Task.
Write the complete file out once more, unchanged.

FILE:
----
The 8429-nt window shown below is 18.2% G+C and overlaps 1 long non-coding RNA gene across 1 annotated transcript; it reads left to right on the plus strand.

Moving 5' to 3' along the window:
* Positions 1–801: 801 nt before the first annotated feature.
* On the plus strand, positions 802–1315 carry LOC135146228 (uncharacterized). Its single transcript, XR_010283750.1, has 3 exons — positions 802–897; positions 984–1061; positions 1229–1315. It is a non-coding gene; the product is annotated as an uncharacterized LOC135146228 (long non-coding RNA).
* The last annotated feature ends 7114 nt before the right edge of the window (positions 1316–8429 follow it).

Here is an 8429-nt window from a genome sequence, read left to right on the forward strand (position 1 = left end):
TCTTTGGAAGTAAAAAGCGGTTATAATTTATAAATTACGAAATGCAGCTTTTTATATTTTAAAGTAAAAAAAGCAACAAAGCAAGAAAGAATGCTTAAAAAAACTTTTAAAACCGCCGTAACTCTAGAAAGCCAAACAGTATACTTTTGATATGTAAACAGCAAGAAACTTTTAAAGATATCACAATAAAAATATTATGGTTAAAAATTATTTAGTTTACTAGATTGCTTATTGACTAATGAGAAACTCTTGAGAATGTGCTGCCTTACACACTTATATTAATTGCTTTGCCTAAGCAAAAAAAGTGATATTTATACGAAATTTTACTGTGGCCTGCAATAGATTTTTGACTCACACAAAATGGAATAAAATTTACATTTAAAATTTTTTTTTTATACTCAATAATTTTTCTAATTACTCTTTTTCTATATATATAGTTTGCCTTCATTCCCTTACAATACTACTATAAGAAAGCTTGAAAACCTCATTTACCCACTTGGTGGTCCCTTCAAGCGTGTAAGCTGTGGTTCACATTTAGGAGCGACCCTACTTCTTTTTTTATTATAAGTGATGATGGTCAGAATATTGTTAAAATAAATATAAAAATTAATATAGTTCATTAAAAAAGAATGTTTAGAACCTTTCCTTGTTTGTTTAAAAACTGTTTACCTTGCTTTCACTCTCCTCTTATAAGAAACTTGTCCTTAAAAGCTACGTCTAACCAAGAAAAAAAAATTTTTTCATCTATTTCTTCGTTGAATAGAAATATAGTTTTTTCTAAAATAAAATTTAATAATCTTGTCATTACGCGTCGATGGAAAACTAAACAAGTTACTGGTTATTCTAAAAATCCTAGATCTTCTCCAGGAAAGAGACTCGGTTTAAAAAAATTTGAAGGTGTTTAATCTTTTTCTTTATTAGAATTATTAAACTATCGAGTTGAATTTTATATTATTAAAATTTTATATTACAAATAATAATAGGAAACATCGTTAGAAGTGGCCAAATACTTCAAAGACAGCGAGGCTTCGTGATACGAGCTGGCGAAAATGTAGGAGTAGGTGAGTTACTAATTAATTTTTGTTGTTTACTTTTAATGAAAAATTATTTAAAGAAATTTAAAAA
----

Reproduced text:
The 8429-nt window shown below is 18.2% G+C and overlaps 1 long non-coding RNA gene across 1 annotated transcript; it reads left to right on the plus strand.

Moving 5' to 3' along the window:
* Positions 1–801: 801 nt before the first annotated feature.
* On the plus strand, positions 802–1315 carry LOC135146228 (uncharacterized). Its single transcript, XR_010283750.1, has 3 exons — positions 802–897; positions 984–1061; positions 1229–1315. It is a non-coding gene; the product is annotated as an uncharacterized LOC135146228 (long non-coding RNA).
* The last annotated feature ends 7114 nt before the right edge of the window (positions 1316–8429 follow it).

Here is an 8429-nt window from a genome sequence, read left to right on the forward strand (position 1 = left end):
TCTTTGGAAGTAAAAAGCGGTTATAATTTATAAATTACGAAATGCAGCTTTTTATATTTTAAAGTAAAAAAAGCAACAAAGCAAGAAAGAATGCTTAAAAAAACTTTTAAAACCGCCGTAACTCTAGAAAGCCAAACAGTATACTTTTGATATGTAAACAGCAAGAAACTTTTAAAGATATCACAATAAAAATATTATGGTTAAAAATTATTTAGTTTACTAGATTGCTTATTGACTAATGAGAAACTCTTGAGAATGTGCTGCCTTACACACTTATATTAATTGCTTTGCCTAAGCAAAAAAAGTGATATTTATACGAAATTTTACTGTGGCCTGCAATAGATTTTTGACTCACACAAAATGGAATAAAATTTACATTTAAAATTTTTTTTTTATACTCAATAATTTTTCTAATTACTCTTTTTCTATATATATAGTTTGCCTTCATTCCCTTACAATACTACTATAAGAAAGCTTGAAAACCTCATTTACCCACTTGGTGGTCCCTTCAAGCGTGTAAGCTGTGGTTCACATTTAGGAGCGACCCTACTTCTTTTTTTATTATAAGTGATGATGGTCAGAATATTGTTAAAATAAATATAAAAATTAATATAGTTCATTAAAAAAGAATGTTTAGAACCTTTCCTTGTTTGTTTAAAAACTGTTTACCTTGCTTTCACTCTCCTCTTATAAGAAACTTGTCCTTAAAAGCTACGTCTAACCAAGAAAAAAAAATTTTTTCATCTATTTCTTCGTTGAATAGAAATATAGTTTTTTCTAAAATAAAATTTAATAATCTTGTCATTACGCGTCGATGGAAAACTAAACAAGTTACTGGTTATTCTAAAAATCCTAGATCTTCTCCAGGAAAGAGACTCGGTTTAAAAAAATTTGAAGGTGTTTAATCTTTTTCTTTATTAGAATTATTAAACTATCGAGTTGAATTTTATATTATTAAAATTTTATATTACAAATAATAATAGGAAACATCGTTAGAAGTGGCCAAATACTTCAAAGACAGCGAGGCTTCGTGATACGAGCTGGCGAAAATGTAGGAGTAGGTGAGTTACTAATTAATTTTTGTTGTTTACTTTTAATGAAAAATTATTTAAAGAAATTTAAAAA